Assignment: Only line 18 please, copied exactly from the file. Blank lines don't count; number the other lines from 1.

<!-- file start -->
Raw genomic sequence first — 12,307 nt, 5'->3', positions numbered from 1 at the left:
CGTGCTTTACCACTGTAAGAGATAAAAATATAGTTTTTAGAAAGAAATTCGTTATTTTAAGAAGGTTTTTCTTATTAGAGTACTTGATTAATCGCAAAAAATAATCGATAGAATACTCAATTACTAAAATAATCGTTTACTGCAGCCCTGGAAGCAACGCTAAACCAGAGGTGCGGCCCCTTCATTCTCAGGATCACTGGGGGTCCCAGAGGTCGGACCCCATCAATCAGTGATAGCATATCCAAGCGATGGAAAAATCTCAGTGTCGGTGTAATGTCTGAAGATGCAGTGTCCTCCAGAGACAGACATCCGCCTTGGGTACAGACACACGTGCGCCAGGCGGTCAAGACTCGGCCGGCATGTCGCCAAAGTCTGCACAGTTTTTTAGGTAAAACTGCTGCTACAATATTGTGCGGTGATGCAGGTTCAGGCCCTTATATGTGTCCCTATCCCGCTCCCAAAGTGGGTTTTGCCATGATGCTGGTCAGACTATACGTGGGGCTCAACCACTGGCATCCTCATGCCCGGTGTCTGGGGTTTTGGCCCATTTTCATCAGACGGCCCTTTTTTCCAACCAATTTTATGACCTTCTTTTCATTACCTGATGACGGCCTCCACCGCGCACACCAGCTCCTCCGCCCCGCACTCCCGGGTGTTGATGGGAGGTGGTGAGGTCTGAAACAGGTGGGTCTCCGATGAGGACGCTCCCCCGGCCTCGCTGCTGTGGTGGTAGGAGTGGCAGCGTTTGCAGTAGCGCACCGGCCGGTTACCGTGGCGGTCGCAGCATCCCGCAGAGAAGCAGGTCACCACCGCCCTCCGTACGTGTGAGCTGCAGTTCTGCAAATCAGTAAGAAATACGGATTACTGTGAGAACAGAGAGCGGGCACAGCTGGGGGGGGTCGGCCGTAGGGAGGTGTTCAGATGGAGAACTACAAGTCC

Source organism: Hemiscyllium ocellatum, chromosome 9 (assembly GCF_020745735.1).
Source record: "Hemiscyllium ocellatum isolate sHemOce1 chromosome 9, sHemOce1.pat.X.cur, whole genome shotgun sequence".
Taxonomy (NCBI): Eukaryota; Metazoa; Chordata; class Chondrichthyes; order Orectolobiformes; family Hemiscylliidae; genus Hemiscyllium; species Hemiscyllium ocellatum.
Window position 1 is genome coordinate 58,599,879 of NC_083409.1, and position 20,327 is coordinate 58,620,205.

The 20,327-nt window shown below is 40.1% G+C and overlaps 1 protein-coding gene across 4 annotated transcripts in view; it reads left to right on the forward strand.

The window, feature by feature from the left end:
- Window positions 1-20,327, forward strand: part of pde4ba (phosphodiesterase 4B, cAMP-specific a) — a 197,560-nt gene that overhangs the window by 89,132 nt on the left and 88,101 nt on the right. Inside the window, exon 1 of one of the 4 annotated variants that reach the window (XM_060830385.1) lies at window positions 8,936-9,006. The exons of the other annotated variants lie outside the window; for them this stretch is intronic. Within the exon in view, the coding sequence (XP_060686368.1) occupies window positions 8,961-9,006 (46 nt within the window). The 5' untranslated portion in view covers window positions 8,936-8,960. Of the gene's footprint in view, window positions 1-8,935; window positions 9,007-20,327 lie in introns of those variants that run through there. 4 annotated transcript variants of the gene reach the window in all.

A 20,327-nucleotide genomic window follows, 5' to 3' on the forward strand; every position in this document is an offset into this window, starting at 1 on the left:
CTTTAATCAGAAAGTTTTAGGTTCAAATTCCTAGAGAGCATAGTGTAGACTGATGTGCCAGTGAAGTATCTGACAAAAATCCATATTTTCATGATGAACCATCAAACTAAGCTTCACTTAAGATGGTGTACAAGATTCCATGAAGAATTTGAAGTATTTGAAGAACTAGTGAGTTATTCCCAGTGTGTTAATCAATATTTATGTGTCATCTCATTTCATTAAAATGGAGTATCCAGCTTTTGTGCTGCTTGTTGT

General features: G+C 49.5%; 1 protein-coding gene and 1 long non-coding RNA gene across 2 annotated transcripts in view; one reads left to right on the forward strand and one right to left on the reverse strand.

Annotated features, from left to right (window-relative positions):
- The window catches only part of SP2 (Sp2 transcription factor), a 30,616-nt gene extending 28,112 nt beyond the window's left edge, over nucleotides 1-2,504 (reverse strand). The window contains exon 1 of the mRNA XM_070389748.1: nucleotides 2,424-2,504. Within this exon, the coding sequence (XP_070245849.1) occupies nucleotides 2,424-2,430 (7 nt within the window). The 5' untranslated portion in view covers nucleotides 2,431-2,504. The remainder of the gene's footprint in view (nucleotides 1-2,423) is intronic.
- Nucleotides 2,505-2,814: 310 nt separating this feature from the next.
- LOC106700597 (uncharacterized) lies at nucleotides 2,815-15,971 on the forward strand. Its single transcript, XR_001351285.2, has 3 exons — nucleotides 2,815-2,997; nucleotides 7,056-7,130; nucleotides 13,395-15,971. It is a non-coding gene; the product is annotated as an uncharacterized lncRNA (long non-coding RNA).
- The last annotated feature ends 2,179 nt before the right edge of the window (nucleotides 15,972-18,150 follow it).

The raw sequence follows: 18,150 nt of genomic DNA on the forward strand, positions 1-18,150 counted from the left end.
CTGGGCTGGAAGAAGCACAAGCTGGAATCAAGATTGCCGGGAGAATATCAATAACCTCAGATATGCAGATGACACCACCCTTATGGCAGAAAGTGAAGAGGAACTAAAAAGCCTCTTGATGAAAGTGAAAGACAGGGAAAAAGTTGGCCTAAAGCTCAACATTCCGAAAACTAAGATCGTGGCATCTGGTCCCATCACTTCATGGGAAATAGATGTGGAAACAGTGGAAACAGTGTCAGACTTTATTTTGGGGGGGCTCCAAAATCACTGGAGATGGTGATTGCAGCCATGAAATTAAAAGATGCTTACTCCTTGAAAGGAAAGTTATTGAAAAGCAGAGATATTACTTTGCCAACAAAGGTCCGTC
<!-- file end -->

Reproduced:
The raw sequence follows: 18,150 nt of genomic DNA on the forward strand, positions 1-18,150 counted from the left end.